Behaviour 2019
Bd infection affects call traits but not female choice in Pacific treefrogs (Pseudacris regilla)
Julia F Messersmith, Alejandro Vélez. San Francisco State University, San Francisco, CA, United States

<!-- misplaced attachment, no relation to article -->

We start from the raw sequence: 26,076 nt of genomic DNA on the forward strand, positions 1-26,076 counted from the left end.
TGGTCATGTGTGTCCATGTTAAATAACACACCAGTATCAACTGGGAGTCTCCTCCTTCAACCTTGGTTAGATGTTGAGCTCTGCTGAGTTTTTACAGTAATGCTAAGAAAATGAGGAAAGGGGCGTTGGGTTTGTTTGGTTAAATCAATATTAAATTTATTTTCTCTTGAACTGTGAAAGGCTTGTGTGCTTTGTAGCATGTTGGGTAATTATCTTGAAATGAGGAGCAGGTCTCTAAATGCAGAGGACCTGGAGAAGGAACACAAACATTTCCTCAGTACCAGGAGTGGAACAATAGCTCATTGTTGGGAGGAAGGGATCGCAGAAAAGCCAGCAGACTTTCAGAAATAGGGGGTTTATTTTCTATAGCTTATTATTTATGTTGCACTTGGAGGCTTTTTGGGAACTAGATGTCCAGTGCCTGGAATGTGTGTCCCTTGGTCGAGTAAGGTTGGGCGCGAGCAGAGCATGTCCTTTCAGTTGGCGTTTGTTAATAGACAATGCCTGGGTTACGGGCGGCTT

Why females prefer elaborate mating displays is a central topic of sexual selection. In its simplest form, the Hamilton-Zuk hypothesis poses that females prefer showy males because mating displays are honest indicators of parasite resistance. In frogs, female choice is primarily based on the energetically costly mating calls produced by males. Here, we tested the effects of infection by the chytrid fungus, Batrachochytrium dendrobatidis (Bd), on Pacific treefrog mating behavior. We predicted that Bd infection would affect the pulsatile mating call produced males, and that females would prefer males of low infection based on their calls. First, we analyzed the calls of males and assayed their Bd infection. Males with high levels of Bd infection produce shorter calls with pulses delivered at faster rates than those with low infection levels. We then tested female choice using synthetic calls characteristic of males with high or low infection levels. Females did not show a preference between these calls. Our results underscore the importance of considering signals and signal preferences to understand how parasitism may affect reproductive success and the evolution of mating displays.